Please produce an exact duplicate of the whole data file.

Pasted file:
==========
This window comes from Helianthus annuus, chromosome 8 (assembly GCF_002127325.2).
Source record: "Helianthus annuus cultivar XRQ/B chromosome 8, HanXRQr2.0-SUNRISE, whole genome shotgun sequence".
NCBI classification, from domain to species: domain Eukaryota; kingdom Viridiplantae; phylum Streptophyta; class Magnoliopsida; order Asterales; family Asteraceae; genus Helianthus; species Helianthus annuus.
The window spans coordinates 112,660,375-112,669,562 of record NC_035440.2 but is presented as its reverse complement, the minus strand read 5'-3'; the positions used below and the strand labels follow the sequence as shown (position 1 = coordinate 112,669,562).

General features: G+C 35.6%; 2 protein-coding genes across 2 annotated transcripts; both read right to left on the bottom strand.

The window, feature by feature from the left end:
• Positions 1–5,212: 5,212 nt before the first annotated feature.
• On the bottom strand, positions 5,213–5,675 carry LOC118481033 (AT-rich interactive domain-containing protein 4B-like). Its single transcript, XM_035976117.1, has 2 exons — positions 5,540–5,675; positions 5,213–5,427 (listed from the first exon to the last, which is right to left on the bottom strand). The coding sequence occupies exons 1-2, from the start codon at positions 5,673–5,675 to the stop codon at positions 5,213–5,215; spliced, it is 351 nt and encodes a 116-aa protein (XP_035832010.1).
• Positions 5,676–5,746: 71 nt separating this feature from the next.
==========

This window comes from Helianthus annuus, chromosome 8 (assembly GCF_002127325.2).
Source record: "Helianthus annuus cultivar XRQ/B chromosome 8, HanXRQr2.0-SUNRISE, whole genome shotgun sequence".
NCBI classification, from domain to species: domain Eukaryota; kingdom Viridiplantae; phylum Streptophyta; class Magnoliopsida; order Asterales; family Asteraceae; genus Helianthus; species Helianthus annuus.
The window spans coordinates 112,660,375-112,669,562 of record NC_035440.2 but is presented as its reverse complement, the minus strand read 5'-3'; the positions used below and the strand labels follow the sequence as shown (position 1 = coordinate 112,669,562).

General features: G+C 35.6%; 2 protein-coding genes across 2 annotated transcripts; both read right to left on the bottom strand.

The window, feature by feature from the left end:
• Positions 1–5,212: 5,212 nt before the first annotated feature.
• On the bottom strand, positions 5,213–5,675 carry LOC118481033 (AT-rich interactive domain-containing protein 4B-like). Its single transcript, XM_035976117.1, has 2 exons — positions 5,540–5,675; positions 5,213–5,427 (listed from the first exon to the last, which is right to left on the bottom strand). The coding sequence occupies exons 1-2, from the start codon at positions 5,673–5,675 to the stop codon at positions 5,213–5,215; spliced, it is 351 nt and encodes a 116-aa protein (XP_035832010.1).
• Positions 5,676–5,746: 71 nt separating this feature from the next.